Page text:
A woman fleeing an abusive relationship might find her hometown shelter with no vacancies. On the other hand, even if the local shelter has vacancies, the victim might want to put some distance between her home and the refuge.
Bemidji's Northwoods Coalition for Family Safety serves the counties of Beltrami, Cass, Hubbard, Clearwater, Mahnomen and Lake of the Woods. However, through the Day One Program, Northwoods Coalition is linked to shelters around Minnesota to together respond to emergency situations.
"Through our Day One Program, they get bused here, and we pick them up at the bus station," said Trudy Ambuehl, house manager and advocate at Bemidji's Northwoods Coalition for Family Safety .
Sometimes women and children seeking shelter come to Bemidji through Twin Cities shelters. If these shelters are at capacity, their directors click on the Day One Web site, which alerts them to which shelters have rooms available.
The service is also reciprocal, Ambuehl said. If the Northwoods Coalition is at the nine-occupant capacity, a manager here will go to Day One to find housing elsewhere for those in need.
Ambuehl said hard economic times raise the likelihood of domestic violence "because a lot of the fighting is over finances."
She said winter also is a difficult time for women to pack up young children and leave abusive relationships. Leaving also can be dangerous to the victims, she said.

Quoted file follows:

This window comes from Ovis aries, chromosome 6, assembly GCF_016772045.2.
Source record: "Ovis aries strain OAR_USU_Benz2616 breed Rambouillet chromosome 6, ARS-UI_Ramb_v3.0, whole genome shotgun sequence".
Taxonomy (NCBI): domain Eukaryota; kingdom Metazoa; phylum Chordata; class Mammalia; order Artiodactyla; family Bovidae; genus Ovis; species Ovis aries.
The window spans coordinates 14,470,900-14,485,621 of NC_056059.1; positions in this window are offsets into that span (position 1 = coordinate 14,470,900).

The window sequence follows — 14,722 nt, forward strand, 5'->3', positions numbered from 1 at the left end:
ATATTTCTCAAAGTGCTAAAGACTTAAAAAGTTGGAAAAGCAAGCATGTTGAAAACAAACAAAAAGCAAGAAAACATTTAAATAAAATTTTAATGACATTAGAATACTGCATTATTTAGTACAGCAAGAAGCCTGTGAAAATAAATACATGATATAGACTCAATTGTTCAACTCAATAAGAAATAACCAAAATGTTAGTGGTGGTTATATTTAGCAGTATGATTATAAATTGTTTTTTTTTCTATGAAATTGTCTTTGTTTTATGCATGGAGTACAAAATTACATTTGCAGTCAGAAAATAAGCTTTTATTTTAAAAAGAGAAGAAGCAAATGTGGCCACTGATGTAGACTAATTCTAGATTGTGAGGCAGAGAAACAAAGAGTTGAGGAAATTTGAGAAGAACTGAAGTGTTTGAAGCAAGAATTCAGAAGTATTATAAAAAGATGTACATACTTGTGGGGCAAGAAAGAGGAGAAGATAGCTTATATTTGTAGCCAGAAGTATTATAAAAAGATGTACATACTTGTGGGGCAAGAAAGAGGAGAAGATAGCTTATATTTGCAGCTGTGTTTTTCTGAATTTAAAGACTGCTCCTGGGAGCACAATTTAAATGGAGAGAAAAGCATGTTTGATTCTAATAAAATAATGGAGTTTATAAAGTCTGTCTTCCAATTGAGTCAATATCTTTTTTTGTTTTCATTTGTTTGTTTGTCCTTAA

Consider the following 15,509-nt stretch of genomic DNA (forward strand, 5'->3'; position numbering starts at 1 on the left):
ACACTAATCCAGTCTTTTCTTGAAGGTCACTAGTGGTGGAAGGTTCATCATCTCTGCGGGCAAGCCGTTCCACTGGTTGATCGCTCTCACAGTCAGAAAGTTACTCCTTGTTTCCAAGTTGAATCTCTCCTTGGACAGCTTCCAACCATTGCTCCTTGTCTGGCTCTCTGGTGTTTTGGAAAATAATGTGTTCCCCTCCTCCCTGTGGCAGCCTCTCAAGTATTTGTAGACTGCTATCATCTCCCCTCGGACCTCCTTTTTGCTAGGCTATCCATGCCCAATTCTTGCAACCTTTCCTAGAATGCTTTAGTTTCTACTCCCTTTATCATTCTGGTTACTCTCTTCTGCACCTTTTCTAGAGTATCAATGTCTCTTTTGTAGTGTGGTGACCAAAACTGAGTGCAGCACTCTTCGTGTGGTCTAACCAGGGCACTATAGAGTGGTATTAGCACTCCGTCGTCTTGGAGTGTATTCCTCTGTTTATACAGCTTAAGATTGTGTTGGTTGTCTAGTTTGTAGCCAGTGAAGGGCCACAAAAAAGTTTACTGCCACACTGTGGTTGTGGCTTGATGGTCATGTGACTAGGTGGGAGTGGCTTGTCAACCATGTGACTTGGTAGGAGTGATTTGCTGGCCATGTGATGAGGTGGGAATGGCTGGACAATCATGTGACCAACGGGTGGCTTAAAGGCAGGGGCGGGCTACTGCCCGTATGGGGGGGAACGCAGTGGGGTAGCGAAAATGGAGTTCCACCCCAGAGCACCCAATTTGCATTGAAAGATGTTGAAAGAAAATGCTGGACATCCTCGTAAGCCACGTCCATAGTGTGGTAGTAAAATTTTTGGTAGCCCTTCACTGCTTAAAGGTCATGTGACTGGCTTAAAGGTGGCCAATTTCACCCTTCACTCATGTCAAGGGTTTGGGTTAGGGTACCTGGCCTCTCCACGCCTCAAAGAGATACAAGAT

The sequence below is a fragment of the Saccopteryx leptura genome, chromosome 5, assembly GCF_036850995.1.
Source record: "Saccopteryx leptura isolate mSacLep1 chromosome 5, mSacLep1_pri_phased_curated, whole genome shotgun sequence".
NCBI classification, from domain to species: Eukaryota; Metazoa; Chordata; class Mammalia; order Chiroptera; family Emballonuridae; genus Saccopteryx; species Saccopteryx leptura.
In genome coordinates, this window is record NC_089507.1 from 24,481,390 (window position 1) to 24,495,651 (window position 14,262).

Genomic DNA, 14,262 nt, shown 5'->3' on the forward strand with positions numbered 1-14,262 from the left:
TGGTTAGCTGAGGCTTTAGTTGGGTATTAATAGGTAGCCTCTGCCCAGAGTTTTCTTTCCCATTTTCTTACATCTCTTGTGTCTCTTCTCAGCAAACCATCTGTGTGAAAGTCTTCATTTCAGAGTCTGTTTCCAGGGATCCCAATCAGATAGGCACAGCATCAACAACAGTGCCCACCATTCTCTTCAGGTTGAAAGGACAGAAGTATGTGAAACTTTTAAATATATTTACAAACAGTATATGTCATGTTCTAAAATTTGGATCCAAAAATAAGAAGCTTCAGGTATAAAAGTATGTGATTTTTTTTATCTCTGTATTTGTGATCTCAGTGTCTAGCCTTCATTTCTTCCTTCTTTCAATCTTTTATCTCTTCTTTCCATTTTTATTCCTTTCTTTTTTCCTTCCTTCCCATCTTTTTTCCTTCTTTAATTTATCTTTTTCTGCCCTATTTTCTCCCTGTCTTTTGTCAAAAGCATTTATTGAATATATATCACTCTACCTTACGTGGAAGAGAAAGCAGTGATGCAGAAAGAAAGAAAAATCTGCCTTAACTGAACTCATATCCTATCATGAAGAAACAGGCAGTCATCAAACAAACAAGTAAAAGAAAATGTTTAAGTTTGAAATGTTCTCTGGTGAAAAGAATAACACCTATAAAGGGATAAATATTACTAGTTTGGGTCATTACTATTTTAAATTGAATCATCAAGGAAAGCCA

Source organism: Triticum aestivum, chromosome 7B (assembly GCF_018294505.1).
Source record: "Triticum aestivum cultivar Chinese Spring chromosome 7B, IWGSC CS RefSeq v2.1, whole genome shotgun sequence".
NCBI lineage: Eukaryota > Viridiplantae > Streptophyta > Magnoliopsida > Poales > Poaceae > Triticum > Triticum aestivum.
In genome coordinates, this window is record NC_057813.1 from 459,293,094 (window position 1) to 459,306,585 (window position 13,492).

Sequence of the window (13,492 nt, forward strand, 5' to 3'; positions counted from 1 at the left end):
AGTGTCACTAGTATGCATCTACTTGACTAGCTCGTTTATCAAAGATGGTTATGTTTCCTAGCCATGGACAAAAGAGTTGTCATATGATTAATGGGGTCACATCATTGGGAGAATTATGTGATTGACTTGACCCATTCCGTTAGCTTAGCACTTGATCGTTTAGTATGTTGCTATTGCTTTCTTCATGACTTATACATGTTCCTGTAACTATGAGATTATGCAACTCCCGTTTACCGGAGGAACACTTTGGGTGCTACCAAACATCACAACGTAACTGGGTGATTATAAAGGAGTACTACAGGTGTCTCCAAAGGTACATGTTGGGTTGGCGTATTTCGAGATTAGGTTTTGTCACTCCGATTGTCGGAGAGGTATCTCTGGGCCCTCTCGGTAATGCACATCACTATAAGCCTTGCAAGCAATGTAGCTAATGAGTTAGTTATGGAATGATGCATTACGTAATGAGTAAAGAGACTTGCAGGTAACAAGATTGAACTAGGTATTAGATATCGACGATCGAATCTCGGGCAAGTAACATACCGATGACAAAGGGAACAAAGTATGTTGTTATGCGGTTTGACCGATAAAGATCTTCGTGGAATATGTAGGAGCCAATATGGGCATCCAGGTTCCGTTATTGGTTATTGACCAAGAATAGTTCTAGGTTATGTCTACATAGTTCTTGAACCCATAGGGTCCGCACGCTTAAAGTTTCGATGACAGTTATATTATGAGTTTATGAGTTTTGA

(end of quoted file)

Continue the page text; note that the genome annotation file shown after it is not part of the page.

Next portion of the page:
"That's the scariest time," Ambuehl said.
She said she has worked as a family violence advocate for 23 years.
"And I'm still learning," she said. "But I feel good when I can help somebody because I've been there myself 24 years ago."
Kathryn Lavelle, outreach and education specialist at Northwoods Coalition, said 23 women and 17 children in the last five months received shelter services in Bemidji through the Day One Program. Most of them came here from Minneapolis, she said, but a few had made their way from Chicago to the Twin Cities and were referred to Bemidji through the program.
In the last year, 128 women and 36 children sought shelter at the Northwoods Coalition house, but 208 women and children had to be turned away. Director Breanna Davis said those turned away were referred to other shelters through the Day One Program and other services. She added that there are currently 600 people in Northwoods Coalition support groups.
Lavelle and Ambuehl said the shelter is small and needs renovation. Lavelle said Mike Bredon and Eric Nelson of Seven Visions, a local independent film company, are making a pro bono documentary of the shelter's needs. They plan to submit finished film to the "Extreme Makeover: Home Edition" television series as an application for Northwoods Coalition.
Davis said the hope is to enlarge the shelter to accommodate 20 people.
The Bemidji shelter opened on June 12, 1978, as the Northwoods Coalition for Battered Women. The name change during the 30th anniversary year came as an effort to make all victims of domestic abuse feel welcome. The shelter also offers services to male victims of abuse, as well as education and outreach programs.